Over half of UK businesses fall victim to cyber attacks
The utilities sector is under increasing threat from ransomware cyber attacks. More than half (53%) of IT decision makers in the sector admit that their business has been targeted by at least one cyber security attack over the last 12 months, according to new research from Veritas Technologies, a global leader in data protection, availability and insights.
However, Veritas warns that this figure could be even higher in reality, given businesses in the sector have shown reluctance to admit to succumbing to an attack. Despite numerous successful hacks of British energy firms, Ofgem confirms that not a single energy company has officially reported a data breach, even though cyber security regulations require them to do so.
IT leaders in the sector are beginning to acknowledge that more needs to be done: 64% say their organisation’s approach to dealing with cyber attacks could be improved, while increasing resiliency to ransomware (59%) and data governance (51%) are considered among the top three priorities for businesses since the start of the COVID-19 pandemic. Concerningly, however, these figures have declined slightly compared to prior to the pandemic, when 61% considered increasing ransomware resiliency to be a top business priority and 59% considered data governance a priority.
Cloud adoption rises despite security concerns
The Veritas 2021 Data Management in a Multi-Cloud World: Utilities Edition explores how utilities organisations are approaching cloud adoption and data protection, where the key challenges and apprehensions lie, and how these can be overcome. Although 88% of IT leaders agree that the energy sector hasn’t traditionally embraced a move to the cloud, the report finds that organisations in this sector are increasingly operating hybrid IT environments.
In addition, respondents estimate that, on average, 48% of their business data is stored or managed in the public cloud and, in the next five years, this figure is expected to see a steady rise to 60%, a trend which has perhaps been spurred on by the COVID-19 pandemic. In fact, two in five (40%) utilities organisations now consider moving more data and applications to the cloud a top business priority, compared to just over a third (35%) before the pandemic.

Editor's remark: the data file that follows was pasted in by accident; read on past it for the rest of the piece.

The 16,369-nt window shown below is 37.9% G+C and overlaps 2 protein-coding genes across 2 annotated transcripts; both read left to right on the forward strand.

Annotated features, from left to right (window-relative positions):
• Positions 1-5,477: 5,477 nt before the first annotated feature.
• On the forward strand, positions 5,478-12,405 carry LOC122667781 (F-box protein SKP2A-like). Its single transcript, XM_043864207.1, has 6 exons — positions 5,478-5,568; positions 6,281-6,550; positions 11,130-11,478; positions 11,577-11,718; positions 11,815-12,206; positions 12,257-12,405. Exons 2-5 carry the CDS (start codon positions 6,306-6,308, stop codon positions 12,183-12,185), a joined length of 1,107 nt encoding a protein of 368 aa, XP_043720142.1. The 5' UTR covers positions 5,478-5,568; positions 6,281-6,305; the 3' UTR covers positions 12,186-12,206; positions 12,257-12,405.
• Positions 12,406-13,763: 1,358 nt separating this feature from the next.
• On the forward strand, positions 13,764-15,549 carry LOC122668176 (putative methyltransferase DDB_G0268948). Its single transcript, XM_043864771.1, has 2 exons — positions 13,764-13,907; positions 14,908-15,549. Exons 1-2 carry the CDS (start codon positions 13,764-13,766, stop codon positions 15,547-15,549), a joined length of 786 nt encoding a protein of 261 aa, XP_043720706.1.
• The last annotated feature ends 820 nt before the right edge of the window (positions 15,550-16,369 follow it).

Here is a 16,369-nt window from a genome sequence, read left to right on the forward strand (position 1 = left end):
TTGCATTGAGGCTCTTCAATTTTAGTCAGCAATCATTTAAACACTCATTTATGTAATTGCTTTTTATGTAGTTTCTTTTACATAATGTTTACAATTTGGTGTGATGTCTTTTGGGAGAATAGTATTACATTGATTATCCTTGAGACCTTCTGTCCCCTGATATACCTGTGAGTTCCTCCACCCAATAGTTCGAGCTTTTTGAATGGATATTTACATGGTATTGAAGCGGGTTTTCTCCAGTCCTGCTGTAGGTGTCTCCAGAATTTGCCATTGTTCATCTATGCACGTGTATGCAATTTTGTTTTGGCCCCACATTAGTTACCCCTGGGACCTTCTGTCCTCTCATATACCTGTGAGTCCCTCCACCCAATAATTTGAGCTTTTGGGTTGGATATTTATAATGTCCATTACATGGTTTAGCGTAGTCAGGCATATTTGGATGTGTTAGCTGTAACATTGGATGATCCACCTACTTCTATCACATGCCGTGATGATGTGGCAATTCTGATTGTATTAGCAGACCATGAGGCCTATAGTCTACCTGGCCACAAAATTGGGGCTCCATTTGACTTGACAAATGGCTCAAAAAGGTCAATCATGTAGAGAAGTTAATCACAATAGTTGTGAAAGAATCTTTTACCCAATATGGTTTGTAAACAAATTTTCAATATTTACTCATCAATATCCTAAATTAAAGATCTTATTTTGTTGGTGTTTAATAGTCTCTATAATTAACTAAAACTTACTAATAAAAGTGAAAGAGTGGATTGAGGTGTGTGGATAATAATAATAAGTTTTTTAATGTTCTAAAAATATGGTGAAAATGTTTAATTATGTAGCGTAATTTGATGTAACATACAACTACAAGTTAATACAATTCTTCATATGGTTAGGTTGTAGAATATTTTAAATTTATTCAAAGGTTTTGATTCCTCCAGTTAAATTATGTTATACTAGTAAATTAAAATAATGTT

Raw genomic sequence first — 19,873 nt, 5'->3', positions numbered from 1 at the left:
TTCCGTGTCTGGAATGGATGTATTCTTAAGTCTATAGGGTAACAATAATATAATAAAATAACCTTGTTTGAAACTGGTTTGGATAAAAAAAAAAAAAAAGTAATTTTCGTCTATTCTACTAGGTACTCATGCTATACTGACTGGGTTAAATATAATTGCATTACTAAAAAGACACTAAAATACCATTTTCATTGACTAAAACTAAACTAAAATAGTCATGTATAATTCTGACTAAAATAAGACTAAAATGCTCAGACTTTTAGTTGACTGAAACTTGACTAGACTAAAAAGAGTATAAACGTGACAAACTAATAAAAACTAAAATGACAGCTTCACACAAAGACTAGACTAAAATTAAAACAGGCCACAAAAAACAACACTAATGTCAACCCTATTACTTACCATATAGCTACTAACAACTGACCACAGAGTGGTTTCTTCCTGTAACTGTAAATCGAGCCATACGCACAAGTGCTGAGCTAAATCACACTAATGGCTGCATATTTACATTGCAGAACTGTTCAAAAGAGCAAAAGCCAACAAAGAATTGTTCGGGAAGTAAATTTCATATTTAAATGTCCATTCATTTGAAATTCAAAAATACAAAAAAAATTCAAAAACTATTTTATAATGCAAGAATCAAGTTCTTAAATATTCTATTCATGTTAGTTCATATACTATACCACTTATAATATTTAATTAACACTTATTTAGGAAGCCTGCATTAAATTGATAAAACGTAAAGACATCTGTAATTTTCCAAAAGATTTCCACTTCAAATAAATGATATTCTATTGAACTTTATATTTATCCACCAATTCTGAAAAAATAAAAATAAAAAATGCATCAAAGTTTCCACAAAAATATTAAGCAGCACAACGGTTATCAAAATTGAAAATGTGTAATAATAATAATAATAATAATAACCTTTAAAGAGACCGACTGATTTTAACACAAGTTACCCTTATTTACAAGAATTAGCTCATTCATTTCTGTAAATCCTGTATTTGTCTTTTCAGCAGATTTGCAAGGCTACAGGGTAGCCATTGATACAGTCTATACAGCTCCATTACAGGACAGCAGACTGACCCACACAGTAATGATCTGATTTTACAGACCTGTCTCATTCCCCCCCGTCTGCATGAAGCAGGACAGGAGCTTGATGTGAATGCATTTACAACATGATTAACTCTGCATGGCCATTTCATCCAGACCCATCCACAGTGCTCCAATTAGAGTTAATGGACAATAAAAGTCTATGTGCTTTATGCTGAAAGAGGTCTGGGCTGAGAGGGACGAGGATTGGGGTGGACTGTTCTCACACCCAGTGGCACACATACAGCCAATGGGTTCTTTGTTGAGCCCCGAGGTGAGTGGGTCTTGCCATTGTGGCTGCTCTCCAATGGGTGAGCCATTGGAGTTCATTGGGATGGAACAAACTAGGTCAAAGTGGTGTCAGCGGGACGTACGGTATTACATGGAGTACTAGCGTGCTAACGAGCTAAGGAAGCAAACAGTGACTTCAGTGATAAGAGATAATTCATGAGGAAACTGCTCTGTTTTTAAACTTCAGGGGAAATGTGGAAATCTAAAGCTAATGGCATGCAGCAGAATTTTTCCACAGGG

Despite this, all respondents signal to at least one challenge or concern about shifting workloads to the cloud: over two-thirds (67%) cite security concerns, while over half believe cloud deployment will lead to reduced data visibility (59%) or risk of downtime (55%).
“People will always need access to water, electricity and gas, so the utilities sector is typically resilient to unexpected macro changes. However, current market conditions have accelerated digital transformation across almost every industry and the utilities sector is no exception,” said Barry Cashman, Regional Vice President UK&I at Veritas Technologies.
“Concerns around the additional burden of managing and securing cloud environments can prevent utilities companies from embracing them. But modern data management and protection platforms can extend their capabilities from the data centre into cloud environments with a single solution. This means that utilities firms can realise the benefits of transformational projects without putting themselves at additional risk, or shouldering the work associated with managing another protection solution.”
Misconceptions around data responsibility
The report also highlights that misconceptions around data responsibility are still rife. Alarmingly, 88% of respondents indicate that their organisation leaves the responsibility of backing up cloud-based workloads with their cloud service provider (CSP), meaning that utilities organisations are potentially leaving their business-critical data vulnerable and exposed to cyber criminals.
Yet, IT leaders claim to be fully aware of the value that data backups hold. The majority consider it either absolutely essential or very important that their organisation is able to: automate backup discovery and creation (97%), backup all types of workloads equally effectively (87%), have a unified on-premises and cloud backup solution (80%) and store backups across different locations (65%).
However, the highly regulated nature of the utilities sector is hindering their ability to quickly and easily deploy technologies to improve data management. Almost all respondents state that regulations make data management more challenging (97%) and/or makes digital transformation more challenging (95%) for their organisation.
As a result, just one in four (24%) say their organisation has full visibility of their unstructured data, and as little as one percent feel they have the correct infrastructure in place to discover all workloads and create the associated backups automatically.
Cashman, added: “Most cloud provider contracts usually place data management responsibility on customers. So, it’s very concerning that organisations in this sector are not taking ownership of protecting their own data in the cloud, despite the majority of IT leaders realising the value of data backups and signalling towards the necessity of unified backup solutions.
“Whether they realise this discrepancy or not, it’s clear that businesses have to take more accountability for the protection of their data. And this must start with visibility – if you don’t know what data you have, how can you protect it? In an era where cyber attacks are becoming more sophisticated and companies are increasingly under the regulatory microscope, businesses can’t afford to fall at the first hurdle.”
For more information, or to download your copy of the report, click here.